Rio bid leader Carlos Nuzman said the IOC's report on the 2016 bid cities was "a real boost" for Rio. (Getty Images)
Rio 2016 top officials believe the report released Wednesday by the IOC Evaluation Commission gives them an edge in the final month of the campaign. President Carlos Nuzman tells Around the Rings, "It is fair to say that Rio has a completely positive report and possibly the most favorable among the cities."
The last time the IOC assessed the 2016 cities, in a March 2008 "working group report" covering the nine applicant cities, Rio ranked last among the four cities that emerged as official candidates.
The Evaluation Commission report comes exactly one month before the IOC vote in Copenhagen.
Chicago, Madrid and Tokyo are the other contenders.
"The report is a real boost to the Rio bid," Nuzman said. "The IOC has provided a very strong confirmation of our Games plan, project and vision, including providing a real social transformation."
The evaluation commission also recognized the finances and guarantees by three levels of government -- which have been a staple in all Rio presentations - and noted a presentation on the economy by the president of the National Central Bank. The report said the Games would leave "an affordable and significant legacy."
The public opinion poll conducted by the IOC showed 85 percent support in Rio - tying Madrid for highest -- and 69 percent in Brazil - well below Spain's 86 percent, but still second-highest.
The commission picked up on Rio's rallying cry of bringing the Games to a new continent. "Brazilian authorities believe that Rio de Janeiro's bid is a 'self affirmation' of the Brazilian people and consider it a point of honor to bring the Games to the country and to South America," the report said.
Criticisms were expressed as "challenges" and "concerns" in the areas of accommodations, the transport plan (impacting travel distances), the urban regeneration program and co-existing with the 2014 World Cup in Brazil.
Nuzman plays down potential problems.
"We have solutions for any recommendations of the IOC," he said. "Rio received the green light in all of the 17 themes."
Carlos Roberto Osorio, secretary general of Rio 2016, addressed accommodations concerns about availability of cruise ships, which are a major part of the plan.
"We are very comfortable with the cruise ship situation," he said, noting that cruise ships are already used for Carnival and New Year's Eve celebrations in Rio. "We
The IOC said hosting the 2007 Pan American Games was one of the benefits for Rio. (Getty Images)
have letters from all the cruise ship companies. We are not talking about inventing a cruise ship stop in a place that never has had cruise ships."
Osorio added that concerns about the Barra Media Village meeting the needs of its occupants is simply "a recommendation to careful planning" and to "take appropriate measures to have this big facility functioning."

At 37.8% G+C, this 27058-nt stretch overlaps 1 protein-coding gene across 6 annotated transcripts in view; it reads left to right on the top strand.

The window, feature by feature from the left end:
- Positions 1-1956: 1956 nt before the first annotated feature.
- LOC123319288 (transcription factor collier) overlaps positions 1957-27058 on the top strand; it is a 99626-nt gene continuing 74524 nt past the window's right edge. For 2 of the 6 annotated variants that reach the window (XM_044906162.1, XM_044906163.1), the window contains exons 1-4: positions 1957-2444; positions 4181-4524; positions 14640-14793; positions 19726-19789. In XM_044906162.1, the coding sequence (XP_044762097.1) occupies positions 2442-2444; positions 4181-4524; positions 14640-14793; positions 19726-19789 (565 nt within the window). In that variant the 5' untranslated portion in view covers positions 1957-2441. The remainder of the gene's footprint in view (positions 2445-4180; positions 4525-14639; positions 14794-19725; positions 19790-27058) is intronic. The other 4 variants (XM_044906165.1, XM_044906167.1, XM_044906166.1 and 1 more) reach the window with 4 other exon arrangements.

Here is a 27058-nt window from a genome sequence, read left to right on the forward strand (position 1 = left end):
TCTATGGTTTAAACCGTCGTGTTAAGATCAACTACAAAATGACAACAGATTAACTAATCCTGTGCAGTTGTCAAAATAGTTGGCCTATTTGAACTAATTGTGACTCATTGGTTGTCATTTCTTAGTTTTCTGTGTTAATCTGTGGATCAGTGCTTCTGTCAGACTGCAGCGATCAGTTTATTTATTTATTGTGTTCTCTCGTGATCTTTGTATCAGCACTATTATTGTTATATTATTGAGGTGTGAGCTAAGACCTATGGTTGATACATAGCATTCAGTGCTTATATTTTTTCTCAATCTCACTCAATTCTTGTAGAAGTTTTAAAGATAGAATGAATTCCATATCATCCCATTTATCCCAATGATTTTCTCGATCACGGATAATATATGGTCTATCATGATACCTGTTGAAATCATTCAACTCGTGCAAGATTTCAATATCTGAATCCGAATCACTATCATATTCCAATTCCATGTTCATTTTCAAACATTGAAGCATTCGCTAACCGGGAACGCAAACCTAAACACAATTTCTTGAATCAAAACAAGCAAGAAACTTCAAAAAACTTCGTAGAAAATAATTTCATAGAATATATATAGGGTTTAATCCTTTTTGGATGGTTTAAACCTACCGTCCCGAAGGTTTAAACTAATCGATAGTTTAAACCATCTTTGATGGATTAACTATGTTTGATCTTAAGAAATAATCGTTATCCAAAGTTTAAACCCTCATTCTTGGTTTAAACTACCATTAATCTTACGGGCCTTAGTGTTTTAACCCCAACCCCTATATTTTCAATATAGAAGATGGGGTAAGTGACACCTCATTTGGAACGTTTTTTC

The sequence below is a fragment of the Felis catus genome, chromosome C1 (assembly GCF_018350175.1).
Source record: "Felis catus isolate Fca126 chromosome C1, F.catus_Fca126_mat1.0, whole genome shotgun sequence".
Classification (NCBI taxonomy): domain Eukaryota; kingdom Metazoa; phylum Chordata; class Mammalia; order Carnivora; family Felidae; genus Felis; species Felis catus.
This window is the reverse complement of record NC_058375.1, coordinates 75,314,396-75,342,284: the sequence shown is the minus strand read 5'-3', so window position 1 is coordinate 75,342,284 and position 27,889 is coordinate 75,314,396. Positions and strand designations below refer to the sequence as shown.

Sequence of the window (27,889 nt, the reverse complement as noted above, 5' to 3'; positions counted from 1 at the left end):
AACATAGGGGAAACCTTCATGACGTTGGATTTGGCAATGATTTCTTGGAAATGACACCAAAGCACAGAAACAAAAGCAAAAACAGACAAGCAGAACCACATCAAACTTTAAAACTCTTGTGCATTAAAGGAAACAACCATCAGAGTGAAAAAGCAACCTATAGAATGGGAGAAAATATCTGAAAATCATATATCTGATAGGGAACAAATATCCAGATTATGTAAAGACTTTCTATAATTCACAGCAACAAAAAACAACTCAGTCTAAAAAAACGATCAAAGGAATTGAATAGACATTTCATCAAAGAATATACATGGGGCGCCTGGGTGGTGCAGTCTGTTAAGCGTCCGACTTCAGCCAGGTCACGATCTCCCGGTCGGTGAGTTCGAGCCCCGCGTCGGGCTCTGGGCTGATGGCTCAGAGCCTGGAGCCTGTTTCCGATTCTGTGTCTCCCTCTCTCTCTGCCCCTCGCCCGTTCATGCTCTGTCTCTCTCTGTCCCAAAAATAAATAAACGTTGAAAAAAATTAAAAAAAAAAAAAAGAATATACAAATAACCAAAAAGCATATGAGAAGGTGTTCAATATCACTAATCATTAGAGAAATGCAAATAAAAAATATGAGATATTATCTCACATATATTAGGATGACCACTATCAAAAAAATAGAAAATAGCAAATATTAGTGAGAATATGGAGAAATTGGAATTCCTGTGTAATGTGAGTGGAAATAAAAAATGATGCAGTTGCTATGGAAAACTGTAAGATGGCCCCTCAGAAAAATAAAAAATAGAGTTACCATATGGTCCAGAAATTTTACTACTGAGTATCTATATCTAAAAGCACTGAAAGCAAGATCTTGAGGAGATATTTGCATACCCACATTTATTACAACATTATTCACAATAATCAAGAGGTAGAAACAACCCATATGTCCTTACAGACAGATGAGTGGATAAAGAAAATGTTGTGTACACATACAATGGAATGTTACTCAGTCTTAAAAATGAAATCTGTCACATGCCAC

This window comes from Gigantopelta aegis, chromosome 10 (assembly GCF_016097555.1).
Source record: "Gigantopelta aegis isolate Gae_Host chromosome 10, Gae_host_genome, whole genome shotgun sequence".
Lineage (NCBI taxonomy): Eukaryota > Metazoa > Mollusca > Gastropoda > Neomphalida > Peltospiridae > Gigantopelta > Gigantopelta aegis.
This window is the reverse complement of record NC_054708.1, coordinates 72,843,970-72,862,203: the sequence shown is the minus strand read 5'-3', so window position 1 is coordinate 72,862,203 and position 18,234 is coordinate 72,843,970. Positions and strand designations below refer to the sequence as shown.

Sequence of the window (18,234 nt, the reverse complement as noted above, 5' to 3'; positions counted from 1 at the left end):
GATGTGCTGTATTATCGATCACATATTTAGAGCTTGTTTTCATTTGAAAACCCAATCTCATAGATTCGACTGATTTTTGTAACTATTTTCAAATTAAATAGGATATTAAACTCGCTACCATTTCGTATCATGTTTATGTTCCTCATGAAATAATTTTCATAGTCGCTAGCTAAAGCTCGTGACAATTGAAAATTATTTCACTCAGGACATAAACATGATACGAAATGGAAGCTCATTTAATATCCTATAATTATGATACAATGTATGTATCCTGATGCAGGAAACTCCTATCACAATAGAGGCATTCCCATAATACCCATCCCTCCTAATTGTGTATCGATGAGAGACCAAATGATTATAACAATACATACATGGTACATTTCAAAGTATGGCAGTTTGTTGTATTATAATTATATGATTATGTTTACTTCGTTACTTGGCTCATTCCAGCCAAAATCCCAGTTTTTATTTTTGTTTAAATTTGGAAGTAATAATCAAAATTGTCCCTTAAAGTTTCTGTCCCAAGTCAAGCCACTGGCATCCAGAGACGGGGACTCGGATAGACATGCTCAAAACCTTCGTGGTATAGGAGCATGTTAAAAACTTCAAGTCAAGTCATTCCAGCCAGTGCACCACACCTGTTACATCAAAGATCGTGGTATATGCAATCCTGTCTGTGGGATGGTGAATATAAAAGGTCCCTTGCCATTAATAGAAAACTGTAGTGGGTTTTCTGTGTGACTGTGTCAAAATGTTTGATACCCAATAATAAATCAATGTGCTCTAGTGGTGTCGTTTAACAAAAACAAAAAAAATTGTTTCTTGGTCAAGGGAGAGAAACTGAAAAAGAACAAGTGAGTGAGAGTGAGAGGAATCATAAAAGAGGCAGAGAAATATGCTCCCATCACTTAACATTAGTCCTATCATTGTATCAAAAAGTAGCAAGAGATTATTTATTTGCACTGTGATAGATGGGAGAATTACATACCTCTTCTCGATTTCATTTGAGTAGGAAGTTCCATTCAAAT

The bid committee would also have to follow through on its transport operations plan because it would impact on travel distances for some athletes and other client groups. "Efficient implementation," the report said, "would be critical."
The commission said the Olympic Games in Rio would accelerate delivery of an extensive urban regeneration program "but would require careful management and monitoring."
The report added that hosting the 2014 World Cup would "accelerate infrastructure delivery and provide valuable organizational experience," but would represent "a challenge with respect to 2016 marketing and communications strategies."
Osorio said Rio already has made plans to meet those challenges.
"Very clearly, the IOC acknowledges that our revenue forecast is absolutely achievable and conservative," he said, noting that the conservative numbers were partly driven by having the World Cup two years before the Olympics.
"We have a comprehensive communications campaign that is very sound," he said. "We will go parallel to the World Cup, and in the last two years, the Olympic Games will be absolutely in the front pages and headlines. The IOC approved our strategies."
The commission said Rio would benefit from a continuity of leadership that goes back to the 2007 Pan American Games, through the bid committee and, eventually, to an Olympic organizing committee.
"We are very happy that the IOC noticed the good work being done," Osorio said. The commission remarked that negatives, such as safety risks in the city, had been turned into positives:
"Rio de Janeiro recognizes that it faces safety challenges and is undertaking an ambitious project to enhance the resources, technology and training of its police force by 2012."
Rio's bid leadership, meeting in London, sent out a press release within an hour of the 98-page report's appearance on the IOC Web site: "Evaluation Commission Report Confirms Rio Ready for 2016."Written by Karen Rosen.
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